11. White Clover


Immediately below are PDF files of individual papers from the combined Agronomy Society of New Zealand Special Publication No. 11 and Grassland Research and Practice Series No. 6 published in 1996 from the Joint Symposium White Clover: New Zealand's Competitive Edge held at Lincoln University, Canterbury on 21-22 November 1995.  

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New Zealand's White Clover Industry

1.

Overview and vision for white clover

J.R. Caradus, D.R. Woodfield and A. V. Stewart pp. 1-6

2.

Trends in the global marketing of white clover cultivars

R.D.J. Mather, D. T. Melhuish and M. Herlihy pp. 7-14

3.

Cultivar development and links to industry

R.J.M. Hay and J.A. Lancashire pp. 15-18

4.

The intensifying requirements for white clover cultivar change

P.T.P. Clifford, G.A. Sparks and D.R. Woodfield pp. 19-24

5.

The practicalities of managing cultivar change

D. Allen pp. 25-27

6.

The incidence of insect pests and their Arthropod predators in 24 Canterbury white clover seed crops

N. Schroeder and P. Clifford pp. 29-33

7.

Paclobutrazol and white clover seed production: a non-fulfilled potential

J.G. Hampton pp. 35-39

8.

The key to successful second year white clover seed crops

B.L. McCloy and S.R. White p. 40

9.

Maximising seed production potential in white clover: factors influencing seed set per floret

R.G. Thomas pp. 41-44

Managing White Clover to Attain its Genetic Potential

10.

The positioning of white clover cultivars in New Zealand

J.R. Caradus, R.J.M. Hay and D.R. Woodfield pp. 45-49

11.

Factors influencing farmer acceptance and uptake of new white clover cultivars

B. Belgrave pp. 51-54

12.

Management of clover in grazed pastures: expectations, limitations and opportunities

D.F. Chapman, A.J. Parsons and S. Schwinning pp. 55-64

13.

A review of the role of grazing management on the growth and performance of white clover cultivars in lowland New Zealand pastures

J.L. Brock and M.J.M. Hay pp. 65-70

14.

Value and potential of white clover for sheep production

G.W. Gardyne pp. 71-74

15.

Long-term effects of pastoral fallowing on the distribution and performance of white clover (Trifolium repens L.) in a hill country pasture

Z.N. Nie, I. Valentine, A. D. Mackay, D.J. Barker and J. Hodgson pp. 75-78

16.

Influence of grazing management and drought on white clover population performance and genotypic frequency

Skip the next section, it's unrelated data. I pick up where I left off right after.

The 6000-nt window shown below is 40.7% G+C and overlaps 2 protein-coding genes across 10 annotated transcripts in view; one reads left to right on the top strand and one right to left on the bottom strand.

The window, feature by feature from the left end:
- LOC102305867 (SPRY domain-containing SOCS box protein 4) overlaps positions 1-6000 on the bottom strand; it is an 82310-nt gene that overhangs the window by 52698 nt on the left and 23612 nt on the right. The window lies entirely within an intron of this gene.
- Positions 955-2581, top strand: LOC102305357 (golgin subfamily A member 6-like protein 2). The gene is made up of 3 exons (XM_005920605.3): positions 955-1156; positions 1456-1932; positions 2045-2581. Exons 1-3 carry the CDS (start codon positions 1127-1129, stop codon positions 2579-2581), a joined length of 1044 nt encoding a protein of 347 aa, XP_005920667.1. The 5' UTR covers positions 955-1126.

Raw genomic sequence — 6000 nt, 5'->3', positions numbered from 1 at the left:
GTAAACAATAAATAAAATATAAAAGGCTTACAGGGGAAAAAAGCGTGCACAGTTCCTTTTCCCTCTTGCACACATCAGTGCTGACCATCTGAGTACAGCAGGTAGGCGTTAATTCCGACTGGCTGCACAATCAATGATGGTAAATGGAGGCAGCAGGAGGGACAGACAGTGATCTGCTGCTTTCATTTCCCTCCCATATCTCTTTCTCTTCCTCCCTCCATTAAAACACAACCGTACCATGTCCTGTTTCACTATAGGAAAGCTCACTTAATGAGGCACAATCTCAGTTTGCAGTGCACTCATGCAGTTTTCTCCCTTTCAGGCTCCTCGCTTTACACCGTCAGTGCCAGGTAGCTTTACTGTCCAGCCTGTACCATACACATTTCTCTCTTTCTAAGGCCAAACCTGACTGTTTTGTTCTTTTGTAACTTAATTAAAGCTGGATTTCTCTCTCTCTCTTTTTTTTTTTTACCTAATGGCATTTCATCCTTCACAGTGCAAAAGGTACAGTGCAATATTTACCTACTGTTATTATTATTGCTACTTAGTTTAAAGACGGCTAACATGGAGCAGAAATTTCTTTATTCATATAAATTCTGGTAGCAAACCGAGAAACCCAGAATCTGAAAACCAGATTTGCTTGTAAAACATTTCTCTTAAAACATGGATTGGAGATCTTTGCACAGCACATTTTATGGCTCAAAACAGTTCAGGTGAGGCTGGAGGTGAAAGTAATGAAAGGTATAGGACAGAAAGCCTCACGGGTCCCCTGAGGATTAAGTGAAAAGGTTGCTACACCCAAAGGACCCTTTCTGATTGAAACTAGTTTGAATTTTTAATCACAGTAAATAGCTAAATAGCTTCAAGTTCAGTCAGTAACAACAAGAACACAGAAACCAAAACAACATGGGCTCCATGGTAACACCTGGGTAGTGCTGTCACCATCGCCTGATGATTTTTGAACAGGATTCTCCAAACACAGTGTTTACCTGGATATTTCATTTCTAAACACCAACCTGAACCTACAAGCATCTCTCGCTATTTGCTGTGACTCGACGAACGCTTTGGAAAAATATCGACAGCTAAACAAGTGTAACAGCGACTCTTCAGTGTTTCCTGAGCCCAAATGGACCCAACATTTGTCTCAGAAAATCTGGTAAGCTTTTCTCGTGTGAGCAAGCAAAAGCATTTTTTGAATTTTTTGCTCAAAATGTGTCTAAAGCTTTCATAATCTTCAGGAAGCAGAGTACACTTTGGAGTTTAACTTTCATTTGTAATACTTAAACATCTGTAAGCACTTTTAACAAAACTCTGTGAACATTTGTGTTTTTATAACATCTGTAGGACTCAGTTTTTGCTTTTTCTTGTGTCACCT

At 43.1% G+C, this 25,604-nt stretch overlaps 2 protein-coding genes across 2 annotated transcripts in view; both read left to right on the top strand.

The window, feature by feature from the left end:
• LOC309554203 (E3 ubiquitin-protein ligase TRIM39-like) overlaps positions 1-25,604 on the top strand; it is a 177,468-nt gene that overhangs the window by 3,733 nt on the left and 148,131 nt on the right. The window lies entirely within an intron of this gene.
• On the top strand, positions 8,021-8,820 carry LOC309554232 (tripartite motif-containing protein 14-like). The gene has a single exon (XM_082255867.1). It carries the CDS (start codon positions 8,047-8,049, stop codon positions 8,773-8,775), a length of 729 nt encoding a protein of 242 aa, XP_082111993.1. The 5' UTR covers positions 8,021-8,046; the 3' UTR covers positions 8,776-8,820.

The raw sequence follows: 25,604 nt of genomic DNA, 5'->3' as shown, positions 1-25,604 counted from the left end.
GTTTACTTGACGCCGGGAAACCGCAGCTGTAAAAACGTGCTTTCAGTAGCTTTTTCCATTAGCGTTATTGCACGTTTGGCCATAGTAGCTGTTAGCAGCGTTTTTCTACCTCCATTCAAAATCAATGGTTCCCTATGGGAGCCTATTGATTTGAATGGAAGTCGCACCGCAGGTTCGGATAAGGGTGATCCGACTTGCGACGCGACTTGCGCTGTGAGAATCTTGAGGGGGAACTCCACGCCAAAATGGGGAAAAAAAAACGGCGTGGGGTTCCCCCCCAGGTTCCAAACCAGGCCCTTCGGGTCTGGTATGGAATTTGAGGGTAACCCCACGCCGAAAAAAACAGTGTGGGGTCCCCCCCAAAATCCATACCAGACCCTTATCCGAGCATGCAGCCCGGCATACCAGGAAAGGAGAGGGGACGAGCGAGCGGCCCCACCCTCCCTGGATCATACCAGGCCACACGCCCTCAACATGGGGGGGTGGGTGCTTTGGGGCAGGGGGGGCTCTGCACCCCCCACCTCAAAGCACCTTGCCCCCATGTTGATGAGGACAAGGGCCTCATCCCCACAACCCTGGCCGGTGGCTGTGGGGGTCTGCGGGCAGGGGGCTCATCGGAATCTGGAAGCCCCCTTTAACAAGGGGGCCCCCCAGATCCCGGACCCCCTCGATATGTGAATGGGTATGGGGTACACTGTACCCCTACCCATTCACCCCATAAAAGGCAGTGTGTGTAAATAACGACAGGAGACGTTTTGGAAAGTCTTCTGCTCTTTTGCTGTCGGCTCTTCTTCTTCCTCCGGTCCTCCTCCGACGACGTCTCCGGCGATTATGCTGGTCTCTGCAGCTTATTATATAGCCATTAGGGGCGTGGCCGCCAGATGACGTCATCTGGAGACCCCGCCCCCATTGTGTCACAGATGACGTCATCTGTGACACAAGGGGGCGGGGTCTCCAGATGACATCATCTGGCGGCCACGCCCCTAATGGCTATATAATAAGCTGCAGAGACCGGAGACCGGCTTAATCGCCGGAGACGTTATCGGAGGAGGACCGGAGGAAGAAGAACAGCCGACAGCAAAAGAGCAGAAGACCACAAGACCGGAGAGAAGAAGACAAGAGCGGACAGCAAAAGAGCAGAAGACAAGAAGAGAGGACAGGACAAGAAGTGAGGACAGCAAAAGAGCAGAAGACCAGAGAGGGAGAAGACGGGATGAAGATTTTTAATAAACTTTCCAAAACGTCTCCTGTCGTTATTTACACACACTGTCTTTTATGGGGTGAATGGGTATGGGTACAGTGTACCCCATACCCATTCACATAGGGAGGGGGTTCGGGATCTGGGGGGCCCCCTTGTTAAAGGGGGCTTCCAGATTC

J.L. Brock and J.R. Caradus pp. 79-82

17.

Do cattle exhibit a preference for white clover?

G.P. Cosgrove, C.B. Anderson and R.H. Fletcher pp. 83-86

White Clover and Nitrogen: fixed or applied?

18.

Issues affecting the competitiveness of white clover rhizobia in New Zealand pastures

C. W. Ronson and W.L. Lowther pp. 87-90

19.

Increasing symbiotic potentials in white clover

J.R. Crush and J.R. Caradus pp. 91-94 

20.

European perspectives on nitrogen fixation and the application of mineral nitrogen

L.R. Mytton pp. 95-98

21.

Environmental impacts of nitrogen in pastoral agriculture

R.A. Carran and T. Clough pp. 99-102

22.

A farmer's experience with high N fertiliser inputs on grass/clover pastures

S. Barr pp. 103-106

23.

White clover or nitrogen fertiliser for dairying?

D.A. Clark and S.L. Harris pp. 107-114

24.

The value of N-fixation to pastoral agriculture in New Zealand

T.W. Walker pp. 115-118

25.

Nitrogen fertiliser effects on white clover in dairy pastures

S.L. Harris, D.A. Clark, C.D. Waugh and F.H. Clarkson pp. 119-124

White Clover Science and Innovation

26.

Breeding strategies for developing transgenic white clover cultivars

D.R. Woodfield and D.W.R. White pp. 125-130

27.

Inheritance and expression of transgenes in white clover

A. Scott, D.R. Woodfield, A. Allan, D. Maher and D. W.R. White pp. 131-135

28.

White clover roots cause stolen burial

A. Cresswell p. 136

29.

The sensitivity of white clover root hairs to aluminium

D.A. Care pp. 137-140

30.

Response to selection for increased taproot diameter

D.R. Woodfield, J.R. Caradus, G.R. Cousins and T. Dunn pp. 141-143

31.

Differences in resource allocation to stolen branches of Kopu white clover genotypes induced by manipulation of rooting

M. Lötscher and M.J.M. Hay pp. 145-148

32.

White clover ecotype germplasm from the USA for development of New Zealand and overseas cultivars

K.H. Widdup, J.R. Caradus, J. Green, J.P. Mueller and C.P. Pennell pp. 149-153

33.

Deferred grazing to enhance white clover content in pastures

R.N. Watson, S.L. Harris, N.L. Bell and F.J. Neville p. 154

34.

White clover breeding for dryland sheep and cattle pastures in Australia

J.F. Ayres, J.R. Caradus, L.A. Lane and R.D. Murison pp. 155-158

35.

Water stress and water use efficiency of ten white clover cultivars

M. Barbour, J.R. Caradus, D.R. Woodfield and W.B. Silvester pp. 159-162

36.

Third generation progress in breeding white clover for resistance to root-knot nematode

J. van den Bosch and C.F. Mercer pp. 163-166

37.

Inheritance of multifoliolate leaves in white clover

J.L. Ford and R.B. Claydon pp. 167-170

38.

Leaf senescence and clonal growth of white clover

S.M. Butcher, D. W. Fountain and M. T. McManus pp. 171-173